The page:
Hypotonia, Infantile, with Psychomotor Retardation And Characteristic Facies 1

Clinical Characteristics
Ocular Features: 

Nystagmus, strabismus and sometimes optic atrophy have been noted.  Poor fixation may be present.   

Systemic Features: 

This progressive disorder can be evident at birth based on the facial dysmorphism.  The face is triangular, the forehead is prominent, the nose is small, the ears appear large and low-set.  The mouth appears wide with a thin upper lip.  Early development may be near normal for the first 6 months but thereafter psychomotor regression and slow physical growth are evident.  Patients have microcephaly and seldom achieve normal milestones.  Spasticity in the extremities and truncal hypotonia with distal muscle atrophy are evident.  The face appears triangular, the forehead is prominent, the nose is small, and the ears appear large and low-set.  Pectus carinatum and pes varus may be present.   Males often have cryptorchidism.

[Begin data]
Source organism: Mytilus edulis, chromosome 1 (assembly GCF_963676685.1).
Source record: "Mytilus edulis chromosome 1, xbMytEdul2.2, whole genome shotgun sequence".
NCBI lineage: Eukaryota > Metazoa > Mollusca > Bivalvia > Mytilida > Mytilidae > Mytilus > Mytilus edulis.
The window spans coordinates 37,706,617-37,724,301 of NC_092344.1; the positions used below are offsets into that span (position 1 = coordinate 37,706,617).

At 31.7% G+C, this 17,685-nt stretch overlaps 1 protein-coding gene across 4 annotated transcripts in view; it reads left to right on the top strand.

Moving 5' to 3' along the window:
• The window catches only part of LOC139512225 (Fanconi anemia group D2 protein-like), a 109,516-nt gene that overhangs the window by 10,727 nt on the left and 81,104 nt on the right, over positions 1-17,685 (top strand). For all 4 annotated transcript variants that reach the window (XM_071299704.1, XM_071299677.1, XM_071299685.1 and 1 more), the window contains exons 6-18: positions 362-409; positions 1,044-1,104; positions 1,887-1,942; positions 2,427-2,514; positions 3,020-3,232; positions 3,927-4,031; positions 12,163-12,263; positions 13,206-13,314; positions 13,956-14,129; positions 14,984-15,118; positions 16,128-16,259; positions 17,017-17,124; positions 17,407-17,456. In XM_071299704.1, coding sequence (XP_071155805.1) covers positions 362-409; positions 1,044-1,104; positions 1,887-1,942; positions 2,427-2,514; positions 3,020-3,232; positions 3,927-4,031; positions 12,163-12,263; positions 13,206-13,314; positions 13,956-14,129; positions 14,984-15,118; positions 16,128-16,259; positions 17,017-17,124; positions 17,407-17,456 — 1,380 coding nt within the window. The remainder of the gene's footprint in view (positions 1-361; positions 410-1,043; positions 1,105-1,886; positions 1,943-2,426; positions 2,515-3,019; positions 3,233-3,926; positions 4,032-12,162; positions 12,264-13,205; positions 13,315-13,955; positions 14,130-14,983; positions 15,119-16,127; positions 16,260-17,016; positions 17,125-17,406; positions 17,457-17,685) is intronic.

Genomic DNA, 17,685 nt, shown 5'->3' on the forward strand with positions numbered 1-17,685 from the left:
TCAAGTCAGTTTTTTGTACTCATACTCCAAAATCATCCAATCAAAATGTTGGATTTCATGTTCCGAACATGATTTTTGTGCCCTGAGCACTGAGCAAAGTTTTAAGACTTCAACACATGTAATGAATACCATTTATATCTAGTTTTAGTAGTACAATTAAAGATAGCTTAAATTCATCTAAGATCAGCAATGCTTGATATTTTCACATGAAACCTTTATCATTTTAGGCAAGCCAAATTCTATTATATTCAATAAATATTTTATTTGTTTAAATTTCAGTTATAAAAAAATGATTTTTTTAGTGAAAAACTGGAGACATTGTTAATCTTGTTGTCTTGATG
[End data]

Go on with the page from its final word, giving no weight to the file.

Brain imaging has revealed cerebellar atrophy and "while matter abnormalities".  Sural nerve biopsies show evidence of infantile neuroaxonal dystrophy.

Some individuals are less severely affected, retain the ability to speak, and are able to walk at least into the second decade of life.


Based on transmission patterns this condition is inherited as an autosomal recessive disorder caused by mutations in in the NALCN gene (13q32.3-q33.1.

For somewhat similar disorders caused by mutations in other genes see IHPRF2 (616801) and IHPRF3 (616900).

Autosomal recessive
Treatment Options: 

No treatment has been reported.

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